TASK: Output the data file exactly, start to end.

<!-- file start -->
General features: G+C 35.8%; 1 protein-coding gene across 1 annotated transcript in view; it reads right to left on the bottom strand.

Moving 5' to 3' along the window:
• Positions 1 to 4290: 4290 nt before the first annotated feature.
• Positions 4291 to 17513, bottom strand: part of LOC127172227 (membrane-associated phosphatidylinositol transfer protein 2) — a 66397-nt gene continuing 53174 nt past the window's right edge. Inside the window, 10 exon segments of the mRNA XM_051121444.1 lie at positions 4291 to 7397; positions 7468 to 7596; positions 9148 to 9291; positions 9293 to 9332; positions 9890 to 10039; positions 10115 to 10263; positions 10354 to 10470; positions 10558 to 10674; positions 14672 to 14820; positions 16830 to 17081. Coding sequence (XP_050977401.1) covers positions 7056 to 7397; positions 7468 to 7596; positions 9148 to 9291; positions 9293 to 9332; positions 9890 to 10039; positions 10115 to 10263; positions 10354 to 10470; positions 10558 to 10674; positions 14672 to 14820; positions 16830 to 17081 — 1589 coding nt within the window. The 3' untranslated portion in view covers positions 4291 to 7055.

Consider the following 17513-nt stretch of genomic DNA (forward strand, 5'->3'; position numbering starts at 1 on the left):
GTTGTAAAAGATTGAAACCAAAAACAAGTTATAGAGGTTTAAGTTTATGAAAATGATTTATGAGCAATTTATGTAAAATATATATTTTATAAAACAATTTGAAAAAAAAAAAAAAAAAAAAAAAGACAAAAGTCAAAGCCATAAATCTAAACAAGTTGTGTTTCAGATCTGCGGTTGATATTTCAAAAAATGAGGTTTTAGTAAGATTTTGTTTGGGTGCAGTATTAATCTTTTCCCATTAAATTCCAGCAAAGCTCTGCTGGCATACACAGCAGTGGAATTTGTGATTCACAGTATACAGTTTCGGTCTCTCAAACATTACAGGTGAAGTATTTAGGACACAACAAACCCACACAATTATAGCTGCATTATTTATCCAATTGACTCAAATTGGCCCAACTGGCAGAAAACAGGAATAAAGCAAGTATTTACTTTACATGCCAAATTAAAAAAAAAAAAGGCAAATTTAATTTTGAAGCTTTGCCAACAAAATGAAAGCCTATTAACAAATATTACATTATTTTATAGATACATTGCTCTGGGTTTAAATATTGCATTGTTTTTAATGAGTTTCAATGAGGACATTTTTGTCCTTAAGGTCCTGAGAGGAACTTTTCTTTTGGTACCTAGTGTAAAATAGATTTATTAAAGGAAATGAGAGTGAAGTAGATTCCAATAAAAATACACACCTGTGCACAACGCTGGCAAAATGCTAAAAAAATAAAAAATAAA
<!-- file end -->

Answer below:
General features: G+C 35.8%; 1 protein-coding gene across 1 annotated transcript in view; it reads right to left on the bottom strand.

Moving 5' to 3' along the window:
• Positions 1 to 4290: 4290 nt before the first annotated feature.
• Positions 4291 to 17513, bottom strand: part of LOC127172227 (membrane-associated phosphatidylinositol transfer protein 2) — a 66397-nt gene continuing 53174 nt past the window's right edge. Inside the window, 10 exon segments of the mRNA XM_051121444.1 lie at positions 4291 to 7397; positions 7468 to 7596; positions 9148 to 9291; positions 9293 to 9332; positions 9890 to 10039; positions 10115 to 10263; positions 10354 to 10470; positions 10558 to 10674; positions 14672 to 14820; positions 16830 to 17081. Coding sequence (XP_050977401.1) covers positions 7056 to 7397; positions 7468 to 7596; positions 9148 to 9291; positions 9293 to 9332; positions 9890 to 10039; positions 10115 to 10263; positions 10354 to 10470; positions 10558 to 10674; positions 14672 to 14820; positions 16830 to 17081 — 1589 coding nt within the window. The 3' untranslated portion in view covers positions 4291 to 7055.

Consider the following 17513-nt stretch of genomic DNA (forward strand, 5'->3'; position numbering starts at 1 on the left):
GTTGTAAAAGATTGAAACCAAAAACAAGTTATAGAGGTTTAAGTTTATGAAAATGATTTATGAGCAATTTATGTAAAATATATATTTTATAAAACAATTTGAAAAAAAAAAAAAAAAAAAAAAAGACAAAAGTCAAAGCCATAAATCTAAACAAGTTGTGTTTCAGATCTGCGGTTGATATTTCAAAAAATGAGGTTTTAGTAAGATTTTGTTTGGGTGCAGTATTAATCTTTTCCCATTAAATTCCAGCAAAGCTCTGCTGGCATACACAGCAGTGGAATTTGTGATTCACAGTATACAGTTTCGGTCTCTCAAACATTACAGGTGAAGTATTTAGGACACAACAAACCCACACAATTATAGCTGCATTATTTATCCAATTGACTCAAATTGGCCCAACTGGCAGAAAACAGGAATAAAGCAAGTATTTACTTTACATGCCAAATTAAAAAAAAAAAAGGCAAATTTAATTTTGAAGCTTTGCCAACAAAATGAAAGCCTATTAACAAATATTACATTATTTTATAGATACATTGCTCTGGGTTTAAATATTGCATTGTTTTTAATGAGTTTCAATGAGGACATTTTTGTCCTTAAGGTCCTGAGAGGAACTTTTCTTTTGGTACCTAGTGTAAAATAGATTTATTAAAGGAAATGAGAGTGAAGTAGATTCCAATAAAAATACACACCTGTGCACAACGCTGGCAAAATGCTAAAAAAATAAAAAATAAA